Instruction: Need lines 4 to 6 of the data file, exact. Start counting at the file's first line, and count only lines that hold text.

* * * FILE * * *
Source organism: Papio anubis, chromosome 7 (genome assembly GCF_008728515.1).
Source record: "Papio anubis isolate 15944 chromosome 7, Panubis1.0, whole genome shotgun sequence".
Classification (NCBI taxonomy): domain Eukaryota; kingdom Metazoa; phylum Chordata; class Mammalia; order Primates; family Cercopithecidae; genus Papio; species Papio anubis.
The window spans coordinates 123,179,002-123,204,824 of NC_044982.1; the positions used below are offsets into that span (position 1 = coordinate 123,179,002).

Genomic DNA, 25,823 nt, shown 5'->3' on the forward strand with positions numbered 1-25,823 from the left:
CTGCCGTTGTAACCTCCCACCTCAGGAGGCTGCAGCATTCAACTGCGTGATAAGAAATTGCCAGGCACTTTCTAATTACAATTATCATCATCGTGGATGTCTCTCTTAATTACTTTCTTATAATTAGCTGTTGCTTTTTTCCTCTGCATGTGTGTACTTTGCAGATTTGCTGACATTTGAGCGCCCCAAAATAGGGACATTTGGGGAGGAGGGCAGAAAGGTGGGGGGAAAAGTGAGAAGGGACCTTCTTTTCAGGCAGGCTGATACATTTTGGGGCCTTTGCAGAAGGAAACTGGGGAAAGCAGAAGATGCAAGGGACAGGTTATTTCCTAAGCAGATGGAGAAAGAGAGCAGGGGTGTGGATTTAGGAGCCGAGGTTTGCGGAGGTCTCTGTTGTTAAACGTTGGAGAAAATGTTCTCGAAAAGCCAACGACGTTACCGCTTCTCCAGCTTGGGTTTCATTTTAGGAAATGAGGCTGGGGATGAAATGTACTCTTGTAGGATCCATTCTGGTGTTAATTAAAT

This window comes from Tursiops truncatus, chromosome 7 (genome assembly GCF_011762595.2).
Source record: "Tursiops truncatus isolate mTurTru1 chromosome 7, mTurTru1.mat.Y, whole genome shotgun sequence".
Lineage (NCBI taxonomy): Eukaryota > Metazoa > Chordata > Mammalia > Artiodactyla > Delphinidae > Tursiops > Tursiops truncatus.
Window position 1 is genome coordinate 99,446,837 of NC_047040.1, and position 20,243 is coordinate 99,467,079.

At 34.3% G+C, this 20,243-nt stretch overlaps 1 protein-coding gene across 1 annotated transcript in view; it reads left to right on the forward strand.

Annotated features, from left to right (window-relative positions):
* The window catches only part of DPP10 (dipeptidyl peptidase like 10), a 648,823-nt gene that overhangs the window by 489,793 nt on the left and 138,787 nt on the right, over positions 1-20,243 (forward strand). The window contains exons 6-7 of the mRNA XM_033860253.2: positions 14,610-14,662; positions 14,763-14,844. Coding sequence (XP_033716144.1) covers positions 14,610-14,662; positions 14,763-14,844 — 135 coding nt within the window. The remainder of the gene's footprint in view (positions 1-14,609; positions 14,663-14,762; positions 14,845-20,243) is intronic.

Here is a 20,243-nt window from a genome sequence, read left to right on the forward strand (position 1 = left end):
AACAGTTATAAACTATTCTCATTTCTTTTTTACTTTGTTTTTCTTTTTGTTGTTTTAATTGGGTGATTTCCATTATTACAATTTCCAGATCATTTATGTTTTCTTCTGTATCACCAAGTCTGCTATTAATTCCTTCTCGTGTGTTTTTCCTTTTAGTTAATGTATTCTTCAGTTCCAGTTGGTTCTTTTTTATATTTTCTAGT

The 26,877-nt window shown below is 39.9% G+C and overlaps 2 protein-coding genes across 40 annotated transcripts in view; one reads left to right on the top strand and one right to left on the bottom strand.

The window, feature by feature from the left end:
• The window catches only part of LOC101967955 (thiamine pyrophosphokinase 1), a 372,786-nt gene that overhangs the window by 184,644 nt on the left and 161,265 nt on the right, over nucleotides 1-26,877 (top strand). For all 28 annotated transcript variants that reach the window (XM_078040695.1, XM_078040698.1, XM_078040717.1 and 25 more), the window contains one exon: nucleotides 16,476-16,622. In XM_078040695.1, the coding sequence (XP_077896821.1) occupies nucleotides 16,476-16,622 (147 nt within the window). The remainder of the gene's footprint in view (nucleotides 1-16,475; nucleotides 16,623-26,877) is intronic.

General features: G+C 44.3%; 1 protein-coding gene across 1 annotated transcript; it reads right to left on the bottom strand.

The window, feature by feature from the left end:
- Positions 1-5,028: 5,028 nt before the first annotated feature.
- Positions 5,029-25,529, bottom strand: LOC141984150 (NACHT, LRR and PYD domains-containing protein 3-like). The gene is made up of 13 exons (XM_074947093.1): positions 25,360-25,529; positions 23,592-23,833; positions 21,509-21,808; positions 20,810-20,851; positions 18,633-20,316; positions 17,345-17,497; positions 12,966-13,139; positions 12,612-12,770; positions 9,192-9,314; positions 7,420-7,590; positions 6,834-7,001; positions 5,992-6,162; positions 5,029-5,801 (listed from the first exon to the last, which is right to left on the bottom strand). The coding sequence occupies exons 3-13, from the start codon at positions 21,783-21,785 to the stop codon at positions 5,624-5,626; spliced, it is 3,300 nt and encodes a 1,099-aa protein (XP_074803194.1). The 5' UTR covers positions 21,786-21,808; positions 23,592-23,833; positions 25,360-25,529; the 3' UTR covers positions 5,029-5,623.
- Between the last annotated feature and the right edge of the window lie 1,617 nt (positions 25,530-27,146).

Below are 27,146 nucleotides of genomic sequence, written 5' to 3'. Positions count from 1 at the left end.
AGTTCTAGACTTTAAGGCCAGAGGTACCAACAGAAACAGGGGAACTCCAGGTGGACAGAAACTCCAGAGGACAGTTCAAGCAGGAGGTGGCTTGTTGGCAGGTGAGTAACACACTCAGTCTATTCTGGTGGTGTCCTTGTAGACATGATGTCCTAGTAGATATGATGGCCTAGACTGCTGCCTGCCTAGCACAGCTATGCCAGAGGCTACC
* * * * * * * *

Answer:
The window spans coordinates 123,179,002-123,204,824 of NC_044982.1; the positions used below are offsets into that span (position 1 = coordinate 123,179,002).

Genomic DNA, 25,823 nt, shown 5'->3' on the forward strand with positions numbered 1-25,823 from the left:
CTGCCGTTGTAACCTCCCACCTCAGGAGGCTGCAGCATTCAACTGCGTGATAAGAAATTGCCAGGCACTTTCTAATTACAATTATCATCATCGTGGATGTCTCTCTTAATTACTTTCTTATAATTAGCTGTTGCTTTTTTCCTCTGCATGTGTGTACTTTGCAGATTTGCTGACATTTGAGCGCCCCAAAATAGGGACATTTGGGGAGGAGGGCAGAAAGGTGGGGGGAAAAGTGAGAAGGGACCTTCTTTTCAGGCAGGCTGATACATTTTGGGGCCTTTGCAGAAGGAAACTGGGGAAAGCAGAAGATGCAAGGGACAGGTTATTTCCTAAGCAGATGGAGAAAGAGAGCAGGGGTGTGGATTTAGGAGCCGAGGTTTGCGGAGGTCTCTGTTGTTAAACGTTGGAGAAAATGTTCTCGAAAAGCCAACGACGTTACCGCTTCTCCAGCTTGGGTTTCATTTTAGGAAATGAGGCTGGGGATGAAATGTACTCTTGTAGGATCCATTCTGGTGTTAATTAAAT